by Carrie Bailey
My first instinct today was to bore you with a long explanation of my New Year's resolutions as a writer. But, then, I realized you had done nothing to deserve that and so I've decided you're going to be spared...sort of. Instead, I'm going to explain why some New Year's resolutions are better than others in much the same way mint flavored ice cream with chunks of chocolate fudge is better than mint with tiny bits of shaved carob.
RESOLUTION OPTION #1
Finish My Manuscript vs. Write Regularly
We can argue this one indefinitely if you disagree with me, but I will always choose to make writing a habit over the more goal-oriented desire to finish a specific manuscript. The fact is that sometimes you've got to abandon a work and develop your skills so that you can come back, pick up that manuscript and realize that it was crap.
It doesn't matter how much you love a project or how much time you've devoted to building its character or location sheets. The amount of effort you put into a story is not directly proportional to how it will be received once it is finished. Okay, that hard truth aside, those masterpieces that we wrench free from the darkest corners of our soul also often demand shelving until a particular element has been completely researched. Take the time to read the books or the movies that relate to your story, if you aren't opposed to the influence, find the facts or information you need and never hesitate to delay finishing your book about Argentina if you've got a flight booked to Buenos Aires nine months out.
Writing regularly, on the other hand, has one great advantage. If you make it a habit, you may eventually overcome those obstacles that prevent you finishing one story or another while finishing other pieces. Don't get tied to one manuscript. Get tied to the life and pursuits of the writer's life.
RESOLUTION OPTION #2
Write More vs. Join a Writing Group
Okay, I only brought this one up, because I loathe the resolution to write more. It makes no sense. I have the calluses to prove that wrote all the time last year and although I did benefit from pounding keys day in and day out, I can't say how that was measurably different from what I achieved the year before. But, no, I didn't keep a tally of my total yearly word count...as it were.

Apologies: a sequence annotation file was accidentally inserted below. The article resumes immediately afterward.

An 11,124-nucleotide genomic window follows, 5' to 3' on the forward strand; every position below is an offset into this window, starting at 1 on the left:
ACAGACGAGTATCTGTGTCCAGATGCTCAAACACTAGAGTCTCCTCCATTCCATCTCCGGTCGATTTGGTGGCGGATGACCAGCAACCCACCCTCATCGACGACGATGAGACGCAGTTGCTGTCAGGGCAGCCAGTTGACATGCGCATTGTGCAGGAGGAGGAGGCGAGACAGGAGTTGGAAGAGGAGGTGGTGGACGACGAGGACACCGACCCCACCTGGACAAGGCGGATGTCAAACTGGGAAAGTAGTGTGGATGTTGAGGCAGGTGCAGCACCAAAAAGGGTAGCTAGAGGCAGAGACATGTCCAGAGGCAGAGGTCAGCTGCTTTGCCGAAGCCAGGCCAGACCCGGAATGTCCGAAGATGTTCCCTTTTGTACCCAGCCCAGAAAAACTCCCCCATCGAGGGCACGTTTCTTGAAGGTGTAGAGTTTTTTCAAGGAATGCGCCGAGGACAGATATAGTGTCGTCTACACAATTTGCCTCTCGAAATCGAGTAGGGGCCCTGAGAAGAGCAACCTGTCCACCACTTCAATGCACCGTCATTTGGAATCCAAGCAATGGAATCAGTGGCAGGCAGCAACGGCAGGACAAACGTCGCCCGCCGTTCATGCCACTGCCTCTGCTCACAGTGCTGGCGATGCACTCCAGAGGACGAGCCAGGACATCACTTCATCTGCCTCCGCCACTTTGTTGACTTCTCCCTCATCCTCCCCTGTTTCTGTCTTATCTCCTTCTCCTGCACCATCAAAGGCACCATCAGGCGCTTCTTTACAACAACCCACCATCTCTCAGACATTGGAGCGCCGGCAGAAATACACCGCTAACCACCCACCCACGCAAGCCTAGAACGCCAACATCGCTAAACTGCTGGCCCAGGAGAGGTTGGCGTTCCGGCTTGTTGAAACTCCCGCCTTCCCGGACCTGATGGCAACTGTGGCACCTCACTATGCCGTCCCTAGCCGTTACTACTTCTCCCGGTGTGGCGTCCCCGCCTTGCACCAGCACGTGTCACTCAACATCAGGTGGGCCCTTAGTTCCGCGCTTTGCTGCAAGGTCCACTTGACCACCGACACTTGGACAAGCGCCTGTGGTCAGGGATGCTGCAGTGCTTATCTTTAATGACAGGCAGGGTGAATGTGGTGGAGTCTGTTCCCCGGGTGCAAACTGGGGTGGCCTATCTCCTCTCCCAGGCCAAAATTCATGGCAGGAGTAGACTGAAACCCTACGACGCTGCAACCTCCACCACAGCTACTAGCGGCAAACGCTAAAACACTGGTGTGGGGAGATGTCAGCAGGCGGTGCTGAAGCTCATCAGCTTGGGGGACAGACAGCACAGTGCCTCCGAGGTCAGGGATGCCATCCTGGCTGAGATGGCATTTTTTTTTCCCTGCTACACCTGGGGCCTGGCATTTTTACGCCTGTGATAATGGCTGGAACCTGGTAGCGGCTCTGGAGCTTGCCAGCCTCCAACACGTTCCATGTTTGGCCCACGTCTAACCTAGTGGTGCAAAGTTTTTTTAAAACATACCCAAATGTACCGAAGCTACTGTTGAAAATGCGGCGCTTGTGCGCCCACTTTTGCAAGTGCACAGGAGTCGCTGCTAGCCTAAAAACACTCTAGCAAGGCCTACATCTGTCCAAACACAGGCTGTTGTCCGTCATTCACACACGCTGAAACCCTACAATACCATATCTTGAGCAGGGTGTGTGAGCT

Joining a writing group did make a MASSIVE difference. It helped me to better assess my strengths as a writer and incorporate other people's experience into my immense and growing inner database of what beliefs and qualities define self-limiting writers. Is that all? Yes, because, I found the wrong group...for me. They enjoyed writing, but they weren't hoping to quit their day jobs or even publish, which I do find important. This year, I'm going to keep looking for new friends and mentors. Being stateside again, I'm going to attend a few conferences, workshops and go to book signings. Because, if writing has taught me anything, it's that career-minded authors benefit immensely from powering down the laptop and learning about the industry...offline.
RESOLUTION OPTION #3
Make an Author's Vision Board vs. Submit Work to X Number of Publications and Contests
|My top resolution for 2013? Write outside.|
Whatever your personal motivation for writing may be, it forms the basis of a vision. That vision of your life as an author ought to be articulated clearly, as clearly as any scene from one of your better stories. And it doesn't hurt to collect a few images that represent this vision best whether they're magazine cutouts or a powerpoint project or a movie or a drawing or whatever. I confess. I do it every year and usually, despite my doubt, most elements I define as my vision then manifest in my life.
Why is this better than having a tangible goal like submitting to X number of publications? Because, when you know what you truly want. You tend to stop following other people's paths to achieving that goal and forge your own, but remember: be careful what you wish for, because while it may in fact happen, vague visions never manifest the way you expect.
Of course, that said, once you have a cohesive vision for your writing career, tangible goals are important. It's a matter of which comes first. Don't adopt the goals you think you should have. Adopt only the ones that will lead you to what you truly want to achieve with your writing.